While in private practice, Attorney Gehl successfully litigated several probate cases, including estates, trusts and guardianships. One of her cases made new law in The Florida Supreme Court. See Shriners Hospitals for Crippled Children, Petitioner v. Lorraine E. Zrillic, Respondent; Estate of Lorraine Romans, Petitioner v. Lorraine E. Zrillic, 563 So.2d 64 (Fla. 1990), a charitable devise case wherein Testator disinherited her natural daughter leaving her residuary estate to the Shriners Hospitals for Crippled Children.
Upon her appointment as a General Master in the 17th Judicial Circuit in 1989, Judge Gehl’s first division was guardianship. She was charged with determining plenary or limited incapacities, monitoring guardianship reports and accountings, and, in mental health–conducting Baker and Marchman Act hearings. One of her first assignments was streamlining court processes for the recently-enacted guardianship statutes contained in Chapter 744, F.S.
Judge Gehl taught presentation of an incapacity case to the Broward County Guardianship Association, and Guardianship Education to Guardianship classes in 1992-1994.
In 1995, Judge Gehl was appointed to the Broward County Bench, where she was assigned to a criminal division. During her 15 years on the County Bench, Judge Gehl was called upon by the three probate Circuit Judges on numerous occasions to sign files in their absence, including attorneys’ fee requests, guardianship fee requests, guardianship account withdrawals, orders on petitions to open estates, issuing letters of administration, orders opening safety deposit boxes, orders on petitions for discharge of personal representatives, closing of estates, as well as a variety of probate matters needing immediate attention.
Upon her retirement from the bench in 2010, Judge Gehl was designated by the Florida Supreme Court as a Florida Senior Judge, which position she enjoys today. Besides sitting in the Unified Family Court and Domestic Violence for 3 years, Judge Gehl sat four days/week for nearly a full year in 2014 and 2015 in Judge Mel Grossman’s probate division during his illness. She was personally asked to take over the division by Judge Grossman, with whom she had worked executing orders over the years. Chief Judge Weinstein approved the assignment.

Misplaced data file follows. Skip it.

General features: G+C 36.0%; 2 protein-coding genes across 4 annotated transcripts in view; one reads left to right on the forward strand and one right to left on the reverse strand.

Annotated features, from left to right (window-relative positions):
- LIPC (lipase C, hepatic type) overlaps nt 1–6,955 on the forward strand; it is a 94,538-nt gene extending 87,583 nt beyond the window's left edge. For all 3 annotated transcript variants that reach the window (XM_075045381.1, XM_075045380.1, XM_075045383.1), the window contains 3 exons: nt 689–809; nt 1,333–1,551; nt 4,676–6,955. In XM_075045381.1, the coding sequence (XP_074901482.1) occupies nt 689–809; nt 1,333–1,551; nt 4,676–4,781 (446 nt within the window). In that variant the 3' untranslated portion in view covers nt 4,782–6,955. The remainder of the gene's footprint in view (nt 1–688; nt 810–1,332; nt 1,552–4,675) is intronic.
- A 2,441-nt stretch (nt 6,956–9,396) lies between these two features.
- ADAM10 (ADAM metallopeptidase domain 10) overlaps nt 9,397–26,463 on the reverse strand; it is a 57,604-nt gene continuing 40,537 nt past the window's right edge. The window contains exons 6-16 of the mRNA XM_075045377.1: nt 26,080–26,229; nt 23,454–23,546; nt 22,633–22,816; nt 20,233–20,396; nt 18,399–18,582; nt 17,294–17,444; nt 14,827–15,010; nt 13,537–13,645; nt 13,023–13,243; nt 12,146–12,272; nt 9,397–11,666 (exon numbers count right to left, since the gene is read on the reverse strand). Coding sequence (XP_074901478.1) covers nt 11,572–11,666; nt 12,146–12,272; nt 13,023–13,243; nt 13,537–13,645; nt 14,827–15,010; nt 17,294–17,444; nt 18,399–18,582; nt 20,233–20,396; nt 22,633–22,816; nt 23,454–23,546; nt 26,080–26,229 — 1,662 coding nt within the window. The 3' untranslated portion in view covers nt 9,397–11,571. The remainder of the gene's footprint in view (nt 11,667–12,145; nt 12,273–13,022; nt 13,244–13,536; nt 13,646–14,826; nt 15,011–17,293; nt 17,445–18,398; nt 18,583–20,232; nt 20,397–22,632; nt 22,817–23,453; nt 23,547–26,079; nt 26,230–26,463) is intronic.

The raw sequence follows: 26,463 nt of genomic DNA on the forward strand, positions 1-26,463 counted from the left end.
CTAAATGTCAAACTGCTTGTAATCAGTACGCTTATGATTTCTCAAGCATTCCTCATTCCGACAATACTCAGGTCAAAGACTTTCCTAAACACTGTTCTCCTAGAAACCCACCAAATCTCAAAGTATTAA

During the time Judge Gehl sat in a probate division, she conducted several trials and cleaned up a backlog of older cases. To insure she maintained currency with the law, she joined the RPPTL section of the Florida Bar, the Florida and Broward County Guardianship Associations, and the Elder Law section of both the Florida Bar and Broward Bar.
Judge Gehl became certified by the FSC as a mediator in Family law (2015); Circuit/Civil (2016); and completed the County Court certification class in 2017. She has mediated probate cases since early 2016, and has been successful in nearly all of her appointments.
Some of the probate issues she has successfully mediated include breach of bank duties and successor powers of attorney; determining devises among siblings; determining distribution of real property; breach of trustee fiduciary duties; undue influence in preparation of will; cohabitation agreements; removal and appointment of successor personal representative; enforcement of guardian’s powers and duties; unlawful removal of ward’s funds and unlawful distribution of a wrongful death recovery.